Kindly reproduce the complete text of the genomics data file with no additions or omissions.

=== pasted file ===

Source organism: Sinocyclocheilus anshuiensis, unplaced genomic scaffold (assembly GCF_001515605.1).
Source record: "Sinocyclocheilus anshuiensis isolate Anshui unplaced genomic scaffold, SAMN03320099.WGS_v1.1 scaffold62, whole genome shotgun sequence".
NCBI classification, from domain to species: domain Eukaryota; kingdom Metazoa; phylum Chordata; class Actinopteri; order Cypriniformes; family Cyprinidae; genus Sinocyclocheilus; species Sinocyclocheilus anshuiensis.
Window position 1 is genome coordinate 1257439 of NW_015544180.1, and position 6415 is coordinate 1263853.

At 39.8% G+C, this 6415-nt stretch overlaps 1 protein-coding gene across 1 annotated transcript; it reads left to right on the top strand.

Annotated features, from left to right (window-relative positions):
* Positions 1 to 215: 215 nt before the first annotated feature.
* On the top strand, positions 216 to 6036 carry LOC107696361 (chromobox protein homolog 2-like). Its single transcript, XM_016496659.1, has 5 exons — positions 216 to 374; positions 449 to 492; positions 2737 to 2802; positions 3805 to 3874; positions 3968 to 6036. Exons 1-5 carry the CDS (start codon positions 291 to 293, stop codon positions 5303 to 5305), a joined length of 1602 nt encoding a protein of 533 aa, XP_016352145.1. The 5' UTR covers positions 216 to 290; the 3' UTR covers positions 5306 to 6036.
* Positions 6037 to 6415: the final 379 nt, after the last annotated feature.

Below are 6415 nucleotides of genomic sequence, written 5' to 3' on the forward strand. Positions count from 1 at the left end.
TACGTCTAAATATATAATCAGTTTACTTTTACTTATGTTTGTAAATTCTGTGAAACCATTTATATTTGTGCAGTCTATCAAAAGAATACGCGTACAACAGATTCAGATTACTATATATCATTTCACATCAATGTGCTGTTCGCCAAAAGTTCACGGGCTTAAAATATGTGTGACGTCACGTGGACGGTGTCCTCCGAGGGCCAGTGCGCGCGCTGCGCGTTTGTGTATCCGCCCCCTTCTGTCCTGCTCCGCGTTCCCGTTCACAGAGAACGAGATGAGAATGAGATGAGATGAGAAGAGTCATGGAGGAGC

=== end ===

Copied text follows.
Source organism: Sinocyclocheilus anshuiensis, unplaced genomic scaffold (assembly GCF_001515605.1).
Source record: "Sinocyclocheilus anshuiensis isolate Anshui unplaced genomic scaffold, SAMN03320099.WGS_v1.1 scaffold62, whole genome shotgun sequence".
NCBI classification, from domain to species: domain Eukaryota; kingdom Metazoa; phylum Chordata; class Actinopteri; order Cypriniformes; family Cyprinidae; genus Sinocyclocheilus; species Sinocyclocheilus anshuiensis.
Window position 1 is genome coordinate 1257439 of NW_015544180.1, and position 6415 is coordinate 1263853.

At 39.8% G+C, this 6415-nt stretch overlaps 1 protein-coding gene across 1 annotated transcript; it reads left to right on the top strand.

Annotated features, from left to right (window-relative positions):
* Positions 1 to 215: 215 nt before the first annotated feature.
* On the top strand, positions 216 to 6036 carry LOC107696361 (chromobox protein homolog 2-like). Its single transcript, XM_016496659.1, has 5 exons — positions 216 to 374; positions 449 to 492; positions 2737 to 2802; positions 3805 to 3874; positions 3968 to 6036. Exons 1-5 carry the CDS (start codon positions 291 to 293, stop codon positions 5303 to 5305), a joined length of 1602 nt encoding a protein of 533 aa, XP_016352145.1. The 5' UTR covers positions 216 to 290; the 3' UTR covers positions 5306 to 6036.
* Positions 6037 to 6415: the final 379 nt, after the last annotated feature.

Below are 6415 nucleotides of genomic sequence, written 5' to 3' on the forward strand. Positions count from 1 at the left end.
TACGTCTAAATATATAATCAGTTTACTTTTACTTATGTTTGTAAATTCTGTGAAACCATTTATATTTGTGCAGTCTATCAAAAGAATACGCGTACAACAGATTCAGATTACTATATATCATTTCACATCAATGTGCTGTTCGCCAAAAGTTCACGGGCTTAAAATATGTGTGACGTCACGTGGACGGTGTCCTCCGAGGGCCAGTGCGCGCGCTGCGCGTTTGTGTATCCGCCCCCTTCTGTCCTGCTCCGCGTTCCCGTTCACAGAGAACGAGATGAGAATGAGATGAGATGAGAAGAGTCATGGAGGAGC